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JW51 #1504101 Wed Jun 07 2023 02:52 PM
Joined: Jan 2014
Posts: 3,137
JW51 Offline OP
The rise of the aftermarket systems (such as the Sniper) in recent years seems to have pushed the GM TBI adaptation into the realm of a nearly lost art.

My hypothesis with this thread was that the GM approach might be better than the aftermarket in a couple ways:

1) Cheaper - I think we’ve almost disproven one. All the hard parts could be sourced cheaply. The only way it might be cheaper overall, is if you’re willing to learn to do some program tuning on your own.

2) More reliable - I still think this is an argument worth considering. The GM system, although not perfect, has been battle tested over eleventy trillion miles. I think the Sniper/FiTech systems will get more and more common, and will get more reliable. But they have a long ways to go in proving that.

JW51 #1504110 Wed Jun 07 2023 04:10 PM
Joined: Jan 2019
Posts: 1,368
Herder of Cats, Goats, and Sheep (moderator)
FiTech != Reliable. I can think of 6 people I know personally that have installed them and had significant reliability issues. I don't know anyone personally that has installed one and not had issues. That said, I believe Coilover has used them and had better success. If someone were considering one, I would recommend discussing it with him.

I put about 50k miles on my Holley Projection (precursor to the sniper) system without having to touch it. That is longer than the factory GM TBI unit I had on my S10 lasted between repairs.

I sold the projection unit to a buddy's uncle and we put it on his boat where it has been running flawlessly for almost 10 years.

Your mileage may vary (knuck knuck knuck), but if I were it do a TBI conversion I would buy a sniper.

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JW51 #1504405 Fri Jun 09 2023 01:06 PM
Joined: Mar 2007
Posts: 2,326
Crusty Old Sarge
Just bringing some personal insight to this, great discussion BTW. I have a '93 K1500 with factory TBI, it has had a few issues over the years but all in all it very relaible. This truck was designed to support fuel injection, in-tank fuel pump, fuel return lines, O2 sensors and the like. The engine in my '93 is stock. I have built several 4.3L V6's for people with great results. I built one for an S10 blazer that pushed over 400Hp on a Dyno, it tore the center out of the flex plate once it was installed in the truck. The point is to install a TBI on a non TBI vehicle all of these additional systems must be considered in the build.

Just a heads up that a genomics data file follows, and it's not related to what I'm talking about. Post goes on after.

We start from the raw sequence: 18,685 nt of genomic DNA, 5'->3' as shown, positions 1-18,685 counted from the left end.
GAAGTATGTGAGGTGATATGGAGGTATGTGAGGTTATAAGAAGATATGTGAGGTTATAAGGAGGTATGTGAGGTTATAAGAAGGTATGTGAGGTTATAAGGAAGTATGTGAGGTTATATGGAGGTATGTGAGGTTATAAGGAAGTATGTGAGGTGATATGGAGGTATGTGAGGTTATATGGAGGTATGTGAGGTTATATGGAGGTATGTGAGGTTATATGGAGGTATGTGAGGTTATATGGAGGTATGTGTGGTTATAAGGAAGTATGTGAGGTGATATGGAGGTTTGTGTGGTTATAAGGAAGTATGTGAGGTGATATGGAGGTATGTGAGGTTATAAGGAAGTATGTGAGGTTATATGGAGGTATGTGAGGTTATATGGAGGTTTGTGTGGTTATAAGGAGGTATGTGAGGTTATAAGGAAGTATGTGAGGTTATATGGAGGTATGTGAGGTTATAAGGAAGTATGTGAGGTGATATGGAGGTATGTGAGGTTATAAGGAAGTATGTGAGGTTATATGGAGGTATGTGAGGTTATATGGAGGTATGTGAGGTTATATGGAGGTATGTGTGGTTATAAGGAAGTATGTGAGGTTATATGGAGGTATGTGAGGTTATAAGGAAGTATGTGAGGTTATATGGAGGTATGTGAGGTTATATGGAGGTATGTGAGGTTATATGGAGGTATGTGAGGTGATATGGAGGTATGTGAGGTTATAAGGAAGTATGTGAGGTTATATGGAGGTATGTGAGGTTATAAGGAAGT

I say this because having installed a Snipper EFI on a '57 3100 with an early '70's 350 V8 it became a mess very quickly. The Holley system directs all of the fuel and electrical connections out the rear of the throttle body, the area is already filled with the distributor, coil and various lines. Add to this that the fire wall is fairly close as well. The fuel lines run over the back of the engine block and down to the frame rails and are routed to the tank. The addition of a return line adds some issues it self, if the tank is in the factory location that is must be considered, if the tank is mounted to the frame (as many are) it still must accommodate the addition of a return line. The Holley system supplies all of the materials to install this EFI, the clamp on O2 bung and rubber fuel lines just made it feel cobbled together. All this can be done but it should be planned well ahead.

The discussion of the 4.3L TBI is much the same, it can be made to work, it just needs to be planned out. By "It can be made to work" that doesn't mean it will work well. As mention earlier there are some big differences in the make up of a V6 versus an L6.

I think that a Hybrid approach could be done, Jerry said the use of single port injectors with separate crank sensors could be done. Adding the fuel management ECU and being able to tune it correctly would be the hard part. Cost wise would it be worth it ? No , but it would be COOL.

Last edited by TUTS 59; Fri Jun 09 2023 01:08 PM.

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